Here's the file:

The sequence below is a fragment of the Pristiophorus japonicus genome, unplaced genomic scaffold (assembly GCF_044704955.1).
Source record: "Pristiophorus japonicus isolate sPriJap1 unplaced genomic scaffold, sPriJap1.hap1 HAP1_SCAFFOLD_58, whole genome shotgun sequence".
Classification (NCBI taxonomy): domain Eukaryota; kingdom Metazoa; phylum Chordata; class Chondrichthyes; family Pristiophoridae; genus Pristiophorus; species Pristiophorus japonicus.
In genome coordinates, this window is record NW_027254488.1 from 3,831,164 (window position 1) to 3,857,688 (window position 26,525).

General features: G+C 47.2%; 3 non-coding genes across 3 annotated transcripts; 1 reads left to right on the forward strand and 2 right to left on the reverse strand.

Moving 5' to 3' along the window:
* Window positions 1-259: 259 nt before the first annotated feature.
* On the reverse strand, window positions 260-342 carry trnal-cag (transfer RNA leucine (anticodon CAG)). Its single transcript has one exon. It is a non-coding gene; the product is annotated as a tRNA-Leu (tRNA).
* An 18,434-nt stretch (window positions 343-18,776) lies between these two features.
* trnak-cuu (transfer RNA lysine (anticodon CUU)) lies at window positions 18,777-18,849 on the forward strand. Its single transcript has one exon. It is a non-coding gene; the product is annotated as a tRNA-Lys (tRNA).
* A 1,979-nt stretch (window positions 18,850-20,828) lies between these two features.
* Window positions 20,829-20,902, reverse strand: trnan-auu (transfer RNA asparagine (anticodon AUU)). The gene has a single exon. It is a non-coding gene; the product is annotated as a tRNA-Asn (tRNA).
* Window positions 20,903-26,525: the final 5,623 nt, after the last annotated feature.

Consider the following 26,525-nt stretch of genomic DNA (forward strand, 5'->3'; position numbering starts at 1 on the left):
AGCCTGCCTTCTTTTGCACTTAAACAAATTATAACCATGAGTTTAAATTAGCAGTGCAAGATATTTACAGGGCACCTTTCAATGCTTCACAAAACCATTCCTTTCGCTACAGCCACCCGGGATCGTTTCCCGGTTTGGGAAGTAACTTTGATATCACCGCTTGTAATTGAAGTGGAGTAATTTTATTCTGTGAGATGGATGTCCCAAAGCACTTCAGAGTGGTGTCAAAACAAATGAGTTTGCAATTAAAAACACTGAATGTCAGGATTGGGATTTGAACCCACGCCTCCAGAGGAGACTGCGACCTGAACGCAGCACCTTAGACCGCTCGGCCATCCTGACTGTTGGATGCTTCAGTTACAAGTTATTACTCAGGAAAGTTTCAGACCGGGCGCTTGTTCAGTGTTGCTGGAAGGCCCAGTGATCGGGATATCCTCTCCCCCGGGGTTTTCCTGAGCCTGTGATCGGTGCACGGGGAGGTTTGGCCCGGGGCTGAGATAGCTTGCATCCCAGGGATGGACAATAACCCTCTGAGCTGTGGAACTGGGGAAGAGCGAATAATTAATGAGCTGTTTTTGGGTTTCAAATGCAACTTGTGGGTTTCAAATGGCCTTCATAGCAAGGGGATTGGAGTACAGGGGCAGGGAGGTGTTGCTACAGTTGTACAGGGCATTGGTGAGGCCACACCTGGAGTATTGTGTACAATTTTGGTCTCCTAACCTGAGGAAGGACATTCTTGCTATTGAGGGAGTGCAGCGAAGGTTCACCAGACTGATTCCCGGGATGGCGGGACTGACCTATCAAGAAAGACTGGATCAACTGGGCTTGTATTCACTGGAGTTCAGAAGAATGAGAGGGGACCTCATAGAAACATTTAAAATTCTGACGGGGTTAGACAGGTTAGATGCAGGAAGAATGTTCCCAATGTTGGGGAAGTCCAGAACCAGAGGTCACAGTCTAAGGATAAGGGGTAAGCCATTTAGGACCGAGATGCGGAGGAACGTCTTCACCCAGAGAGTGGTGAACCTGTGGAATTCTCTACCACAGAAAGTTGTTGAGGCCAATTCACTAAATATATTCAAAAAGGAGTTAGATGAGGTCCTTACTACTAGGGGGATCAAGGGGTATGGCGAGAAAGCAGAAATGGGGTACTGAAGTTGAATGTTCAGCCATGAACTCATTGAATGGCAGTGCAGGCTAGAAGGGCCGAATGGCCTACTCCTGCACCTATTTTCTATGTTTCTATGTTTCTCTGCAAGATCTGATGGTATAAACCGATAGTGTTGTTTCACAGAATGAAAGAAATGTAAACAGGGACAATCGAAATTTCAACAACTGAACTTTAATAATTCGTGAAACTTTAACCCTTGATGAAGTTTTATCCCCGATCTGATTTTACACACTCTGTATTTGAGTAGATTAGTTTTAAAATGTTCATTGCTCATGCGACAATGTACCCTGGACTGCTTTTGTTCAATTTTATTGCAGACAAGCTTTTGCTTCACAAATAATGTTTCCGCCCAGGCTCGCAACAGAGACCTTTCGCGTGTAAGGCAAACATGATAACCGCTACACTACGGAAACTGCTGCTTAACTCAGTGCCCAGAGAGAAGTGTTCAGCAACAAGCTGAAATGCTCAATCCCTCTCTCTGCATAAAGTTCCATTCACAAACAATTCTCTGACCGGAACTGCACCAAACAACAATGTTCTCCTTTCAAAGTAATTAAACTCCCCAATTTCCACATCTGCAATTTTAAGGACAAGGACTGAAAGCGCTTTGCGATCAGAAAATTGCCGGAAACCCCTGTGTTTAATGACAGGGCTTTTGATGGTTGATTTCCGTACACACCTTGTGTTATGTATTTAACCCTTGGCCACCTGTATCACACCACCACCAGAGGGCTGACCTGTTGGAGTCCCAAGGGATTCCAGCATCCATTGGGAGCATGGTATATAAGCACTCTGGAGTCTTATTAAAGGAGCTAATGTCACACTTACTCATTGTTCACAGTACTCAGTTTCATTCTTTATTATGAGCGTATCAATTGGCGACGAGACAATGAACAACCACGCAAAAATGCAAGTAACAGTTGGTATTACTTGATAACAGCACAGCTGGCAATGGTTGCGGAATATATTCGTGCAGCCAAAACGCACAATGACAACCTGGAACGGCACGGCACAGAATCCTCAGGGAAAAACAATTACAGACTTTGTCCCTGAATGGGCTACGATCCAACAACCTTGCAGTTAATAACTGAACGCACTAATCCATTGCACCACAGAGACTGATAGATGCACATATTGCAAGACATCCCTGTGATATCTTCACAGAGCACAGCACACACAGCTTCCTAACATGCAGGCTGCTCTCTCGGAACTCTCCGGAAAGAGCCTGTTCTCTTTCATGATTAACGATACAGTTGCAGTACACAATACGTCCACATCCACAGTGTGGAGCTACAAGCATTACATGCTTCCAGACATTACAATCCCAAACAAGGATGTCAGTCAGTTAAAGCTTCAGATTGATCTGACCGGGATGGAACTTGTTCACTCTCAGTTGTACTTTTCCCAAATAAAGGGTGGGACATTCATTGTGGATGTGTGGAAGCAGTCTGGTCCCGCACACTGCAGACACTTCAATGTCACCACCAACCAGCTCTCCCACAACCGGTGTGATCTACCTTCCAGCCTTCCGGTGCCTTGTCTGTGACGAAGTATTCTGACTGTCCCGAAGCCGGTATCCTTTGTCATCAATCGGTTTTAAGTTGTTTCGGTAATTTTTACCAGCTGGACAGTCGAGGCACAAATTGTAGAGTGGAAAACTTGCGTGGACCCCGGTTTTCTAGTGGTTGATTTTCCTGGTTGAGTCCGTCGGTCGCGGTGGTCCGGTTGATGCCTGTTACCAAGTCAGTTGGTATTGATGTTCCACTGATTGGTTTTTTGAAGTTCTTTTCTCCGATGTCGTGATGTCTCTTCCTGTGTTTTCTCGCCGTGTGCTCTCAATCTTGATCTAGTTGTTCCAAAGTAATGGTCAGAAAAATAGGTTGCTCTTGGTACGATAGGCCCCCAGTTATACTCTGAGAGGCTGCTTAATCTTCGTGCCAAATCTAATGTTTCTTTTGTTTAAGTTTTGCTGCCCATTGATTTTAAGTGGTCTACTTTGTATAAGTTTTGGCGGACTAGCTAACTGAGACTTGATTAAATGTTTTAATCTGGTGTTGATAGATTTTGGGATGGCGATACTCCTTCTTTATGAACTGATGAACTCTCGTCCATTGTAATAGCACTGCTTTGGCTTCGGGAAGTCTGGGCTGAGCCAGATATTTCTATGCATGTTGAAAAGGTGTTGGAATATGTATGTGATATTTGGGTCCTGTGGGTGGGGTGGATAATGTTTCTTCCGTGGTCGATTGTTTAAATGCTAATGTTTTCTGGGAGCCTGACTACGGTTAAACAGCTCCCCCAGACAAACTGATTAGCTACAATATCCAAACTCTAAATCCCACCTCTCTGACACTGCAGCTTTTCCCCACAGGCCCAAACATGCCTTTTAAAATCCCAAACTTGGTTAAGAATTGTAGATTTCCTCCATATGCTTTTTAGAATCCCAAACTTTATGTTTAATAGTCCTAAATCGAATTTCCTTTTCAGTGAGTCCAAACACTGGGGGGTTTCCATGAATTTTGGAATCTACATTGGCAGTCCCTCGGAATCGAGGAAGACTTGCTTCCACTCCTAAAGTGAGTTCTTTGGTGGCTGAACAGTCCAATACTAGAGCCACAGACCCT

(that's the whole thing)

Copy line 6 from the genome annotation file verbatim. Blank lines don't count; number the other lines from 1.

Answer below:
Moving 5' to 3' along the window: